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Contact: Sarah Revell
[email protected]

Buoys Installed Marking the Protected Area of the Manasota Key Offshore Archaeological Site


Buoys were placed at the corners of the Manasota Key Offshore (MKO) archaeological site last week on Wednesday, July 11 to mark the area. The site is protected under Florida law and the buoys advise boaters and divers of the presence of a sensitive and unique cultural resource on and under the sea floor. Divers and other interested individuals are prohibited from disturbing the site. It is not a violation to boat through or swim in the marked area.

Announced in February by Secretary of State Ken Detzner, the MKO archaeological site is a 7,000-year-old Native American ancestral burial site submerged in offshore waters near Venice, Florida. The Department of State has been working closely with local, regional and statewide partners to ensure appropriate protection and preservation of this unprecedented discovery.

“The Gulf Coast Community Foundation provided funding to accelerate the process of acquiring and installing the buoys, and the Department is grateful for their partnership and support,” said Secretary Detzner. “The local community continues to play a critical role in the protection of this extremely rare and unique site. If you see any suspicious behavior within the marked area, please take appropriate action. We have created a flow chart to help locals know when and who to call if they see potential illegal activity taking place.”

Under Florida law, it is the State’s responsibility to manage and protect the MKO archaeological site and ensure it is treated in a respectful manner. Section 267.13, Florida Statutes, makes it a first-degree misdemeanor to remove artifacts from an archaeological site without authorization. Section 872.05, Florida Statutes, makes it a third-degree felony to knowingly disturb, destroy, remove, vandalize, or damage an unmarked human burial.

“Everyone involved in this collaboration appreciates the site’s significance to Florida’s history and the urgency to protect and preserve it,” said Dr. Mark S. Pritchett, President and CEO of Gulf Coast Community Foundation. “From state and regional law enforcement to the homeowners associations on Manasota Key, a diverse group of partners is committed to supporting and assisting the Department of State’s efforts.”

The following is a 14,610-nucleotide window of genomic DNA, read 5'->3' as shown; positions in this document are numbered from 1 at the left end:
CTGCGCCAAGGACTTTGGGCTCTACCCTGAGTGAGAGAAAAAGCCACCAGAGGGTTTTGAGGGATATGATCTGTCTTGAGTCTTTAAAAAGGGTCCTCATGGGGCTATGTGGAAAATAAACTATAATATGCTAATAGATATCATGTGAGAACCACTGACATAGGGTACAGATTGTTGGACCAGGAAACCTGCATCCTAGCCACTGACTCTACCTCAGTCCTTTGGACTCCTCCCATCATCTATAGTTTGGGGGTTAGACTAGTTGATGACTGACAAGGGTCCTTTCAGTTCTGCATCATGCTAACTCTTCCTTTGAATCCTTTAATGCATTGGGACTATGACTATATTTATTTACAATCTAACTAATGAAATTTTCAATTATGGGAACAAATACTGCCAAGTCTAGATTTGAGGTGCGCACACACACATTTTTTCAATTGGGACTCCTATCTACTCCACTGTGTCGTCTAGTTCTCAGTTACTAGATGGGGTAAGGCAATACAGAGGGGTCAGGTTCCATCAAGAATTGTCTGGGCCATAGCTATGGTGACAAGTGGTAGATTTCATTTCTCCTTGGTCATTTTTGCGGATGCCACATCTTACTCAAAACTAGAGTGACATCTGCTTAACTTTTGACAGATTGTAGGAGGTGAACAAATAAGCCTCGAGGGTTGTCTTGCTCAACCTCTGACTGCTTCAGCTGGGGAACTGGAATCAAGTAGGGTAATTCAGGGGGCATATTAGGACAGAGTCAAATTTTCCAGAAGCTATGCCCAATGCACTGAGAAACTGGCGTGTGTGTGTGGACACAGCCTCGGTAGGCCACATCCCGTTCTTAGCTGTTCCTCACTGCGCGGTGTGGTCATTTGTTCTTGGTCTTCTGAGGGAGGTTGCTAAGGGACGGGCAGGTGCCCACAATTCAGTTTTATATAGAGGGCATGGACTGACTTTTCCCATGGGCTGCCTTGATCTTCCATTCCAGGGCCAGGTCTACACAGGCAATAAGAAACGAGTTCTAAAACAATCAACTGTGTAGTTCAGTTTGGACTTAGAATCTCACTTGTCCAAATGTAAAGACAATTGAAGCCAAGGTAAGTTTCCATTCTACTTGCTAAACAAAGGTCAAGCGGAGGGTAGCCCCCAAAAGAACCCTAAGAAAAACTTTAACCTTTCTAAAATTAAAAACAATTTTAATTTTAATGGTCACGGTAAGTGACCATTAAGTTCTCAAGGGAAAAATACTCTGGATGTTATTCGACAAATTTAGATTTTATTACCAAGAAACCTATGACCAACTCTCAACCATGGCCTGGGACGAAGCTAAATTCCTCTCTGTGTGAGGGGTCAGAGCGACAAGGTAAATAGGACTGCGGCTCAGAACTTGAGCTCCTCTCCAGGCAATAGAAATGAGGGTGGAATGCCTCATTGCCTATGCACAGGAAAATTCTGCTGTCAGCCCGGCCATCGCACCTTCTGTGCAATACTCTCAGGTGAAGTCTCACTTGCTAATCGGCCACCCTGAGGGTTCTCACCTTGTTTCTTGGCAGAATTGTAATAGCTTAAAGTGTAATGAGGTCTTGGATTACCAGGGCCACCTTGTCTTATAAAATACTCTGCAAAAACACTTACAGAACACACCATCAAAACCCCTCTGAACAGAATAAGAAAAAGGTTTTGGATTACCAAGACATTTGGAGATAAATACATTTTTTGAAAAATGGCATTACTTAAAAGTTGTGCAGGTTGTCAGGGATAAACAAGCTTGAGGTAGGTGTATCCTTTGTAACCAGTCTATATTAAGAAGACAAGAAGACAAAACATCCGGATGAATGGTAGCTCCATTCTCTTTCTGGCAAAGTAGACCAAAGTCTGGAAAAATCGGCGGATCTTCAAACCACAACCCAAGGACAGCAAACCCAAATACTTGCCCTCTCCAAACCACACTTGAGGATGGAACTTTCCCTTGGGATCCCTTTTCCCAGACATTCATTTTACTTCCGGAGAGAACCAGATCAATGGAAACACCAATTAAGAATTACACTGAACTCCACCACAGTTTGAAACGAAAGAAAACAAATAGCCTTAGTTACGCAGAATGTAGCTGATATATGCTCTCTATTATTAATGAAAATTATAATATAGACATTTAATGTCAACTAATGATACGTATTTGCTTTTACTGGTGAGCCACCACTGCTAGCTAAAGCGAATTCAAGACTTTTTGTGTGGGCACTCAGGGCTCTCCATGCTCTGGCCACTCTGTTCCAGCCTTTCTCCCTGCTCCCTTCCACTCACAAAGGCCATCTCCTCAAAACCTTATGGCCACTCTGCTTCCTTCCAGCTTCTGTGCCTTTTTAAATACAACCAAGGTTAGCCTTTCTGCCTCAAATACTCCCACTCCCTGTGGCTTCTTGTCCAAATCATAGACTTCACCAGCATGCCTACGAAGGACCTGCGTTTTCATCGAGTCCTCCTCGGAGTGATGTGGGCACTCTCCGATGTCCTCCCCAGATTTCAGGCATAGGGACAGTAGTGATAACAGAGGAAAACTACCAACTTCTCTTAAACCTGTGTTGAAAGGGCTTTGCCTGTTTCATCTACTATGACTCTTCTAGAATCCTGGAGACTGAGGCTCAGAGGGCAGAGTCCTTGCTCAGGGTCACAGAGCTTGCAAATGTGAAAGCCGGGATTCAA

The MKO archaeological site is patrolled and monitored by law enforcement including the Florida Fish and Wildlife Conservation Commission and the Sarasota County Sheriff’s Office. Any suspicious or unusual activity will be reported to local and state law enforcement.

If you see any activity in or adjacent to the designated area, use the flow chart below to assess the situation and determine the appropriate course of action.


The Department of State Division of Historical Resources continues to document and research the site, as well as analyze the data that has already been collected. The public will be kept informed as more is learned about the site and on any potential next steps.

For more information on the MKO archaeological site, please visit


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About the Division of Historical Resources

The Florida Department of State’s Division of Historical Resources (DHR) is responsible for preserving and promoting Florida’s historical, archaeological, and folk culture resources. The Division Director’s office oversees a grants-in-aid program to help preserve and maintain Florida’s historic buildings and archaeological sites; coordinates outreach programs such as the State Historic Markers program and the Florida Folklife program which identifies and promotes the state's traditional culture. DHR directs historic preservation efforts throughout the state in cooperation with state and federal agencies, local governments, private organizations, and individuals. The Division Director serves as the State Historic Preservation Officer, acting as the liaison with the national historic preservation program conducted by the National Park Service. The Division is comprised of two Bureaus, archaeological research and historic preservation. For more information visit